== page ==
#Iraq’s Kurdistan region will immediately pay $1 billion to UAE-based Dana Gas and its partners to settle a long-running London court case. The full and final settlement of the $2.24 billion case is the latest effort by the semi-autonomous region to put its finances in order ahead of a referendum seeking independence from the government in Baghdad. Kurdistan has ramped up oil sales independent from Baghdad and is hoping to raise gas exports. The settlement is significant for both parties, with Kurdistan settling the dispute at a time it is working on reshaping public finances. For Dana, the Kurdish settlement will be eagerly watched by its bond holders which are disputing Dana's move to restructure its $700 million sukuk on the grounds it is no longer sharia-compliant.

Dana Gas bondholders could be liable for ‘unlawful’ #Sukuk

Holders of Dana Gas’s sukuk could be liable to repay the company excess on account profit payments. The company said it had sought legal advice on the matter. Advisers said that the terms of the Sukuk are not compliant with Shari’a principles and are unlawful under the laws of the United Arab Emirates (UAE). The company is now pursuing the litigation route to resolve the matter and is confident pursuant to independent legal advice of prevailing in its interpretation of the outcome.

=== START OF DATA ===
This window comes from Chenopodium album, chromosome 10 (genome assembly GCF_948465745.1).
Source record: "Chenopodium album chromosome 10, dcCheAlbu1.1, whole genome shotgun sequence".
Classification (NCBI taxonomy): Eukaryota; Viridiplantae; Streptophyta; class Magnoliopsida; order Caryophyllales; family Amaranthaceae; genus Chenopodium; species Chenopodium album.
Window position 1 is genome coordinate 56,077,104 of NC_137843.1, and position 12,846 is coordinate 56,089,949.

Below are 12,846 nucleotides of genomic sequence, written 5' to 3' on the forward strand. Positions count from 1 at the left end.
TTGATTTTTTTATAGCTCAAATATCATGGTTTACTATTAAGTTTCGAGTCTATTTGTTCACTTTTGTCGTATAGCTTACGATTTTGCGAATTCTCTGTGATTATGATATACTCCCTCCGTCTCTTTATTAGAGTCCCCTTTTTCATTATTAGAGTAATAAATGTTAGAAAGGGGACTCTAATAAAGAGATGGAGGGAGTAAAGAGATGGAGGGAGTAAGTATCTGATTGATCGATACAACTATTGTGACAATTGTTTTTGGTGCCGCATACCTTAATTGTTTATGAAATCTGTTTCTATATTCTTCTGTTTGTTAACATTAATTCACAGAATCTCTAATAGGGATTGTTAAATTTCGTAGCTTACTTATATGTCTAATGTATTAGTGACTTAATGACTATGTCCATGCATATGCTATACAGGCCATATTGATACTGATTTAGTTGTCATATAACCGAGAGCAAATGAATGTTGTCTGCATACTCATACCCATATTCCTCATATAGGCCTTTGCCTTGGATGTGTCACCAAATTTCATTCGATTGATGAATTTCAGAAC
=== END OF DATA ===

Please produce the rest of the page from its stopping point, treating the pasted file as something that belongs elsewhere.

Dana Gas #Sukuk: A red herring or cause for concern?

The recent move by Dana Gas to declare its approximately US$700 million of outstanding trust certificates unlawful has been a troubling development for the Islamic finance industry. Dana Gas has initiated proceedings in the UAE to declare the sukuk illegal and has secured a series of injunctions preventing enforcement by creditors, but the key question remains unanswered. That is whether non-compliance with Shari'a principles would have any bearing on the legal enforceability of these instruments. Any judgment in favour of Dana Gas could have wide ranging implications on the sukuk market. White & Case LLP argue that the concept of Shari'a-compliance should be treated as distinct from legal enforceability. Dar Al Sharia Legal & Financial Consultancy issued a pronouncement on the Shari'a-compliance of Dana Gas' sukuk at the time the sukuk were issued. Pronouncements of such nature are generally not open to retroactive invalidation as is being sought by Dana Gas.